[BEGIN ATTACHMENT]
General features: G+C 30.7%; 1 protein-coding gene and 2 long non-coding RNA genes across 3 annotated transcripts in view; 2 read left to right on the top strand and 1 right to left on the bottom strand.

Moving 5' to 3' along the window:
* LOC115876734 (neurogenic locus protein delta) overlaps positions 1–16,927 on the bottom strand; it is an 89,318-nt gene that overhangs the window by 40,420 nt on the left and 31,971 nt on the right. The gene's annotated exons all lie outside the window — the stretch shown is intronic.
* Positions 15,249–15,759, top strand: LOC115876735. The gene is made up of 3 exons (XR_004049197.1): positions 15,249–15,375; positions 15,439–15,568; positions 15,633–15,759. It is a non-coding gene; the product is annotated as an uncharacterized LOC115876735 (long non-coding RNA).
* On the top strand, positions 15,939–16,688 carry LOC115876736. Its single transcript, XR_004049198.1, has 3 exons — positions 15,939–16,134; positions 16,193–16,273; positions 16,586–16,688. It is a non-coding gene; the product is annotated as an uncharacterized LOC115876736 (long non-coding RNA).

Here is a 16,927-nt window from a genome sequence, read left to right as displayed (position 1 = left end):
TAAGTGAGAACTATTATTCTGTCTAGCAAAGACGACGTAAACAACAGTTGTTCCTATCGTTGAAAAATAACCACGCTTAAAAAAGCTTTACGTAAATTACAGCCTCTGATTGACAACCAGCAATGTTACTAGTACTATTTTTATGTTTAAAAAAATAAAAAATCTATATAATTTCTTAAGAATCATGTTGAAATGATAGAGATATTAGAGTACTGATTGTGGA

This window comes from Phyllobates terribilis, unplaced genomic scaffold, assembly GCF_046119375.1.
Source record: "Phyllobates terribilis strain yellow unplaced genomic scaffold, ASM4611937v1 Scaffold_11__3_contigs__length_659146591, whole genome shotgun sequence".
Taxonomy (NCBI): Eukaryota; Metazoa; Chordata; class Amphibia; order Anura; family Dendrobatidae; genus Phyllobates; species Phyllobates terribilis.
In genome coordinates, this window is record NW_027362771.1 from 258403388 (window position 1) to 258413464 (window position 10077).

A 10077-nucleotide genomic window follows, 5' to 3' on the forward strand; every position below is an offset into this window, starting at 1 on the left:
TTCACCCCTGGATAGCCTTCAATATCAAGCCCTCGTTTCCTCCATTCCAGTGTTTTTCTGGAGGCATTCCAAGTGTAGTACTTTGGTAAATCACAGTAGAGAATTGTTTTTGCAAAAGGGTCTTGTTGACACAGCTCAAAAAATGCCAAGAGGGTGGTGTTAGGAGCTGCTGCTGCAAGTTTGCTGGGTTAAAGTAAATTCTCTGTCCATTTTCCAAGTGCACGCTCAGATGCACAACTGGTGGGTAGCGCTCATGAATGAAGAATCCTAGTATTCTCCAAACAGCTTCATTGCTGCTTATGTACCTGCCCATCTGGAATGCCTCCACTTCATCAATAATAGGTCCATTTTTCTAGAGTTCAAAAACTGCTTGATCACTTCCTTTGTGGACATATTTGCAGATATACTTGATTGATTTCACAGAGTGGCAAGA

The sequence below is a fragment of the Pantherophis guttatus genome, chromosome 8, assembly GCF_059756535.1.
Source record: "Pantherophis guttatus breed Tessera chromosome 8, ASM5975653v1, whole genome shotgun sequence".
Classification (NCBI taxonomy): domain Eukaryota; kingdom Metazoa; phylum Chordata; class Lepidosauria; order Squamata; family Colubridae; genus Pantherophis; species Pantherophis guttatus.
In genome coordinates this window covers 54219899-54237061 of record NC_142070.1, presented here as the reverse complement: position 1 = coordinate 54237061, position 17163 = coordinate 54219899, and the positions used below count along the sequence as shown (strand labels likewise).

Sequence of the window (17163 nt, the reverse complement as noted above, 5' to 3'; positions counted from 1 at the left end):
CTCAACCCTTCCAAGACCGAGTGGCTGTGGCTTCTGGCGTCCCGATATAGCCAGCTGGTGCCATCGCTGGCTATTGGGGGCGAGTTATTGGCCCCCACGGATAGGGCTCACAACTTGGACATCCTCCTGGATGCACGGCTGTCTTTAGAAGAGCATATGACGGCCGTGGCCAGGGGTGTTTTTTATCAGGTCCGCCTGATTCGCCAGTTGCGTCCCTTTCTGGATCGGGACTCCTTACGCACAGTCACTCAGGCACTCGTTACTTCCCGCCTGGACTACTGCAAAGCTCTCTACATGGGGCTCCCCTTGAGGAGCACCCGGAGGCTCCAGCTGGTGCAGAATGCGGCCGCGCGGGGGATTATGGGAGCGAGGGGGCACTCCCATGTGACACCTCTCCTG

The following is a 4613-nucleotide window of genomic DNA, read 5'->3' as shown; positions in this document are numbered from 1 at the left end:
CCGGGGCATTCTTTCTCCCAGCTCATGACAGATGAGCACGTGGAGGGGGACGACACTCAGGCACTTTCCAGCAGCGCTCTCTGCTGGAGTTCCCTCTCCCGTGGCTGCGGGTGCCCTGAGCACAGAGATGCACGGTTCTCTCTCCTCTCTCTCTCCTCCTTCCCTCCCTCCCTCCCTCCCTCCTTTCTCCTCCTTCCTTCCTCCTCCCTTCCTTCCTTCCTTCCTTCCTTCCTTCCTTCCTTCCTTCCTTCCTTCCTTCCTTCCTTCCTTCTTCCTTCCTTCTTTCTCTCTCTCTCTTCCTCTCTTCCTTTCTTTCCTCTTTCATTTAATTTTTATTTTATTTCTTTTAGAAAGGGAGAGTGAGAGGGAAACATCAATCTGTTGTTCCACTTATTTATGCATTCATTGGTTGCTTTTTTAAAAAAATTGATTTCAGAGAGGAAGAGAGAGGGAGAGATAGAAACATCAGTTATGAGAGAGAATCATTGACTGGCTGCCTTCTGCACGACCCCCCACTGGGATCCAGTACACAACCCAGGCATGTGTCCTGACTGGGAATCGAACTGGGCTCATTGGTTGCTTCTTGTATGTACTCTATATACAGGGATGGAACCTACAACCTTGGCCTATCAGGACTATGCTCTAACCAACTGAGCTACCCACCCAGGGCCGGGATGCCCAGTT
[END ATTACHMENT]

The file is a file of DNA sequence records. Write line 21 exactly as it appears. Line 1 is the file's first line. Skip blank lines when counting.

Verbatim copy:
CCGGGGCATTCTTTCTCCCAGCTCATGACAGATGAGCACGTGGAGGGGGACGACACTCAGGCACTTTCCAGCAGCGCTCTCTGCTGGAGTTCCCTCTCCCGTGGCTGCGGGTGCCCTGAGCACAGAGATGCACGGTTCTCTCTCCTCTCTCTCTCCTCCTTCCCTCCCTCCCTCCCTCCCTCCTTTCTCCTCCTTCCTTCCTCCTCCCTTCCTTCCTTCCTTCCTTCCTTCCTTCCTTCCTTCCTTCCTTCCTTCCTTCCTTCCTTCCTTCTTCCTTCCTTCTTTCTCTCTCTCTCTTCCTCTCTTCCTTTCTTTCCTCTTTCATTTAATTTTTATTTTATTTCTTTTAGAAAGGGAGAGTGAGAGGGAAACATCAATCTGTTGTTCCACTTATTTATGCATTCATTGGTTGCTTTTTTAAAAAAATTGATTTCAGAGAGGAAGAGAGAGGGAGAGATAGAAACATCAGTTATGAGAGAGAATCATTGACTGGCTGCCTTCTGCACGACCCCCCACTGGGATCCAGTACACAACCCAGGCATGTGTCCTGACTGGGAATCGAACTGGGCTCATTGGTTGCTTCTTGTATGTACTCTATATACAGGGATGGAACCTACAACCTTGGCCTATCAGGACTATGCTCTAACCAACTGAGCTACCCACCCAGGGCCGGGATGCCCAGTT